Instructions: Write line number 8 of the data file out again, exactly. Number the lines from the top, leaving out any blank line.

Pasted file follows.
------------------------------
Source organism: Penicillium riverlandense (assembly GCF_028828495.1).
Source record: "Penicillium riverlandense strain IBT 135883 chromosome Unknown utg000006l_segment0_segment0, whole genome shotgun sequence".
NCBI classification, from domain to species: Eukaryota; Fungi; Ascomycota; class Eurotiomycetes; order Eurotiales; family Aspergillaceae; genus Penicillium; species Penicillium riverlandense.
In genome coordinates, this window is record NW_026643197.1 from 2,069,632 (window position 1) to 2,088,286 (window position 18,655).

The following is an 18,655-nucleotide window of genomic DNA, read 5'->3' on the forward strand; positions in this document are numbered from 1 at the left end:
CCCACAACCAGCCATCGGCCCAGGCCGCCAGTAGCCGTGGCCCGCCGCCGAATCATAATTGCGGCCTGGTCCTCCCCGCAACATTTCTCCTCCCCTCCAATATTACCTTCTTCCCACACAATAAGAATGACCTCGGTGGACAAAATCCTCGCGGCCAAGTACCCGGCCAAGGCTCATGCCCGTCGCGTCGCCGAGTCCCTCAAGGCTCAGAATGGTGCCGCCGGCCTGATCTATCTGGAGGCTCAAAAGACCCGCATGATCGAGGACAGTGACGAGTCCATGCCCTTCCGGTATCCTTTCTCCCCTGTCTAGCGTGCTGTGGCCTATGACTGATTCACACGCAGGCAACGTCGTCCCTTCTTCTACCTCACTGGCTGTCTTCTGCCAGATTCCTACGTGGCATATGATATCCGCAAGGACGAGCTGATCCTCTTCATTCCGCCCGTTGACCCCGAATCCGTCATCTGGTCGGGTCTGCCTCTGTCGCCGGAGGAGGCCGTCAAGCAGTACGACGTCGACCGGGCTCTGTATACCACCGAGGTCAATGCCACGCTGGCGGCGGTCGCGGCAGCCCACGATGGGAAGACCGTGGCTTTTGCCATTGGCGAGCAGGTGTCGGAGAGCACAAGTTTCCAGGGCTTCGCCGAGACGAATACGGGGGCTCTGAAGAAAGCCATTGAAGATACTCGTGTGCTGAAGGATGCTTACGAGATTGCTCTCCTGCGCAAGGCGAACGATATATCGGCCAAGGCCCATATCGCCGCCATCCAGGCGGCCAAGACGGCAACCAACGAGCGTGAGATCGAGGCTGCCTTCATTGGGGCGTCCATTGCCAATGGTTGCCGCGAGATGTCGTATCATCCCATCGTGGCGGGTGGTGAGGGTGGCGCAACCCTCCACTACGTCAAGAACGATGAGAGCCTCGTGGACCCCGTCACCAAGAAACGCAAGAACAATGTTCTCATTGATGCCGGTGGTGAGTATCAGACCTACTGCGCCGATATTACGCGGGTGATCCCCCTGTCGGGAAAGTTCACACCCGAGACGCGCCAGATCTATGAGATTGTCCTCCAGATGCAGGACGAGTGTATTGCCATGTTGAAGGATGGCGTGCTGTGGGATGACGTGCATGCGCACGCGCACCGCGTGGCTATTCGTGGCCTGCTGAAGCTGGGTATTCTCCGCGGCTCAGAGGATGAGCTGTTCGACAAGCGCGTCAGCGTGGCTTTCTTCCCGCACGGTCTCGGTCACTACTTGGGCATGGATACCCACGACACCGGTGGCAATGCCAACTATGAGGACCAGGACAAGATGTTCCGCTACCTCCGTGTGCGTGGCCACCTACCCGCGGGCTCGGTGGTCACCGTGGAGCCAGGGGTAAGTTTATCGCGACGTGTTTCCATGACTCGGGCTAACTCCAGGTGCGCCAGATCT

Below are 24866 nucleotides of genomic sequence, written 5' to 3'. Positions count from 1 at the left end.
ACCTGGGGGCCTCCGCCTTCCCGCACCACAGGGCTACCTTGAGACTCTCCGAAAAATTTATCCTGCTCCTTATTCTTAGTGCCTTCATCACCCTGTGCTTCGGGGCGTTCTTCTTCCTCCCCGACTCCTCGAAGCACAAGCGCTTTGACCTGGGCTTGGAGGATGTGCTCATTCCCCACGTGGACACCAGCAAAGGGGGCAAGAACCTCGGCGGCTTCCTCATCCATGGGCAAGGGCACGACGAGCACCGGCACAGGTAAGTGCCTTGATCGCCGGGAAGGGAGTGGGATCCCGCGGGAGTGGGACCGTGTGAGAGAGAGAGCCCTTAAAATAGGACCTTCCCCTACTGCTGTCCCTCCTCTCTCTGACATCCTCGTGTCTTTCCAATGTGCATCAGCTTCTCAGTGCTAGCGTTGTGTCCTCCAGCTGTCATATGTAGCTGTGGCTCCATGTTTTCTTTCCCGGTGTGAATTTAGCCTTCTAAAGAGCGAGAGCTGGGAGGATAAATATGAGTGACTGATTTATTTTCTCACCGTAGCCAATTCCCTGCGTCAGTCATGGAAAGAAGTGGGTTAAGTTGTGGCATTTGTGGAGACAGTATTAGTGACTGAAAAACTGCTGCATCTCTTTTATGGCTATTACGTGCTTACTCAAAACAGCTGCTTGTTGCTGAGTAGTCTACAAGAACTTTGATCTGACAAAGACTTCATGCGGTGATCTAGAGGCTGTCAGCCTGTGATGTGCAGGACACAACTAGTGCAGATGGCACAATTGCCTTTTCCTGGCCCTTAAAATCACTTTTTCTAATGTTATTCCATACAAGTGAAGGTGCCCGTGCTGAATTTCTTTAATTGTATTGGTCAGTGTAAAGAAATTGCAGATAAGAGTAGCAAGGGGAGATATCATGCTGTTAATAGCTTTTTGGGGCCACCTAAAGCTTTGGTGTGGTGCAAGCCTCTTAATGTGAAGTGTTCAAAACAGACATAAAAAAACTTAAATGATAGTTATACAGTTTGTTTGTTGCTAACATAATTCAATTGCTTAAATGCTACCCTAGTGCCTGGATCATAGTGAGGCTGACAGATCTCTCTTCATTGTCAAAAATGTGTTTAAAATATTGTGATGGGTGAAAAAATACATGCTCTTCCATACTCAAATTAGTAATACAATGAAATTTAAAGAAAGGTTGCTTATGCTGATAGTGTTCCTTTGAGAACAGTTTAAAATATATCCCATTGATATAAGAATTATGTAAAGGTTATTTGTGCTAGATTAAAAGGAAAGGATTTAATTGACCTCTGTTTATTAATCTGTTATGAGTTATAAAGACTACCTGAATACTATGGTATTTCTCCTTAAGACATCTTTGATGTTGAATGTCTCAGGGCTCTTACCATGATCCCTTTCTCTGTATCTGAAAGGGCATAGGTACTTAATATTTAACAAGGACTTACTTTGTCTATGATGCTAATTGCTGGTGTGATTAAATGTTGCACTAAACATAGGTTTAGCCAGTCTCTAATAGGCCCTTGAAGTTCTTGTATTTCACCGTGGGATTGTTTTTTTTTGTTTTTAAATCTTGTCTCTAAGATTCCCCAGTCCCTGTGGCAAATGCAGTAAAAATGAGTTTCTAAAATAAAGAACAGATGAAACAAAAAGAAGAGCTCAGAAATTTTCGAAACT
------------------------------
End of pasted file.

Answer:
ACCTGGGGGCCTCCGCCTTCCCGCACCACAGGGCTACCTTGAGACTCTCCGAAAAATTTATCCTGCTCCTTATTCTTAGTGCCTTCATCACCCTGTGCTTCGGGGCGTTCTTCTTCCTCCCCGACTCCTCGAAGCACAAGCGCTTTGACCTGGGCTTGGAGGATGTGCTCATTCCCCACGTGGACACCAGCAAAGGGGGCAAGAACCTCGGCGGCTTCCTCATCCATGGGCAAGGGCACGACGAGCACCGGCACAGGTAAGTGCCTTGATCGCCGGGAAGGGAGTGGGATCCCGCGGGAGTGGGACCGTGTGAGAGAGAGAGCCCTTAAAATAGGACCTTCCCCTACTGCTGTCCCTCCTCTCTCTGACATCCTCGTGTCTTTCCAATGTGCATCAGCTTCTCAGTGCTAGCGTTGTGTCCTCCAGCTGTCATATGTAGCTGTGGCTCCATGTTTTCTTTCCCGGTGTGAATTTAGCCTTCTAAAGAGCGAGAGCTGGGAGGATAAATATGAGTGACTGATTTATTTTCTCACCGTAGCCAATTCCCTGCGTCAGTCATGGAAAGAAGTGGGTTAAGTTGTGGCATTTGTGGAGACAGTATTAGTGACTGAAAAACTGCTGCATCTCTTTTATGGCTATTACGTGCTTACTCAAAACAGCTGCTTGTTGCTGAGTAGTCTACAAGAACTTTGATCTGACAAAGACTTCATGCGGTGATCTAGAGGCTGTCAGCCTGTGATGTGCAGGACACAACTAGTGCAGATGGCACAATTGCCTTTTCCTGGCCCTTAAAATCACTTTTTCTAATGTTATTCCATACAAGTGAAGGTGCCCGTGCTGAATTTCTTTAATTGTATTGGTCAGTGTAAAGAAATTGCAGATAAGAGTAGCAAGGGGAGATATCATGCTGTTAATAGCTTTTTGGGGCCACCTAAAGCTTTGGTGTGGTGCAAGCCTCTTAATGTGAAGTGTTCAAAACAGACATAAAAAAACTTAAATGATAGTTATACAGTTTGTTTGTTGCTAACATAATTCAATTGCTTAAATGCTACCCTAGTGCCTGGATCATAGTGAGGCTGACAGATCTCTCTTCATTGTCAAAAATGTGTTTAAAATATTGTGATGGGTGAAAAAATACATGCTCTTCCATACTCAAATTAGTAATACAATGAAATTTAAAGAAAGGTTGCTTATGCTGATAGTGTTCCTTTGAGAACAGTTTAAAATATATCCCATTGATATAAGAATTATGTAAAGGTTATTTGTGCTAGATTAAAAGGAAAGGATTTAATTGACCTCTGTTTATTAATCTGTTATGAGTTATAAAGACTACCTGAATACTATGGTATTTCTCCTTAAGACATCTTTGATGTTGAATGTCTCAGGGCTCTTACCATGATCCCTTTCTCTGTATCTGAAAGGGCATAGGTACTTAATATTTAACAAGGACTTACTTTGTCTATGATGCTAATTGCTGGTGTGATTAAATGTTGCACTAAACATAGGTTTAGCCAGTCTCTAATAGGCCCTTGAAGTTCTTGTATTTCACCGTGGGATTGTTTTTTTTTGTTTTTAAATCTTGTCTCTAAGATTCCCCAGTCCCTGTGGCAAATGCAGTAAAAATGAGTTTCTAAAATAAAGAACAGATGAAACAAAAAGAAGAGCTCAGAAATTTTCGAAACT